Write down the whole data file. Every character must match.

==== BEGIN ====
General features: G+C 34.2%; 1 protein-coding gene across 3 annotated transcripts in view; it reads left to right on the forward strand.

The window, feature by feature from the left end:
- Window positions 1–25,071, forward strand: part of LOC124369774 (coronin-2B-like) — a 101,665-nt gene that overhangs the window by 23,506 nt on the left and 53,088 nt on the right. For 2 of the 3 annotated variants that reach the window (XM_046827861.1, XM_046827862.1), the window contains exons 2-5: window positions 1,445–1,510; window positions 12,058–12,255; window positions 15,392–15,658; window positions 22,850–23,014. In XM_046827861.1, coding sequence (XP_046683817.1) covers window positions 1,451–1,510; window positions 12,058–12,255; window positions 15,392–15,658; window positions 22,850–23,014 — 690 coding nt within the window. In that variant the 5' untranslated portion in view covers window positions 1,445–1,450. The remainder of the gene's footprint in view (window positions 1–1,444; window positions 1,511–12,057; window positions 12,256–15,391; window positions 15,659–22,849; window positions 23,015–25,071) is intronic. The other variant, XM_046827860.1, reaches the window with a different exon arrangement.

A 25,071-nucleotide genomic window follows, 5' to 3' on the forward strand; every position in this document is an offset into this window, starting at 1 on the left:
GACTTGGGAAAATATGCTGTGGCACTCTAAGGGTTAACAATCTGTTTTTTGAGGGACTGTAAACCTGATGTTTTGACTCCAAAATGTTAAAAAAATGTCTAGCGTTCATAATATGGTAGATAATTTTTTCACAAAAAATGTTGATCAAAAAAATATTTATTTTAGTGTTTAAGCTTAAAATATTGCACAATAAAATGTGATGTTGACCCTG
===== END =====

General features: G+C 34.2%; 1 protein-coding gene across 3 annotated transcripts in view; it reads left to right on the forward strand.

The window, feature by feature from the left end:
- Window positions 1–25,071, forward strand: part of LOC124369774 (coronin-2B-like) — a 101,665-nt gene that overhangs the window by 23,506 nt on the left and 53,088 nt on the right. For 2 of the 3 annotated variants that reach the window (XM_046827861.1, XM_046827862.1), the window contains exons 2-5: window positions 1,445–1,510; window positions 12,058–12,255; window positions 15,392–15,658; window positions 22,850–23,014. In XM_046827861.1, coding sequence (XP_046683817.1) covers window positions 1,451–1,510; window positions 12,058–12,255; window positions 15,392–15,658; window positions 22,850–23,014 — 690 coding nt within the window. In that variant the 5' untranslated portion in view covers window positions 1,445–1,450. The remainder of the gene's footprint in view (window positions 1–1,444; window positions 1,511–12,057; window positions 12,256–15,391; window positions 15,659–22,849; window positions 23,015–25,071) is intronic. The other variant, XM_046827860.1, reaches the window with a different exon arrangement.

A 25,071-nucleotide genomic window follows, 5' to 3' on the forward strand; every position in this document is an offset into this window, starting at 1 on the left:
GACTTGGGAAAATATGCTGTGGCACTCTAAGGGTTAACAATCTGTTTTTTGAGGGACTGTAAACCTGATGTTTTGACTCCAAAATGTTAAAAAAATGTCTAGCGTTCATAATATGGTAGATAATTTTTTCACAAAAAATGTTGATCAAAAAAATATTTATTTTAGTGTTTAAGCTTAAAATATTGCACAATAAAATGTGATGTTGACCCTG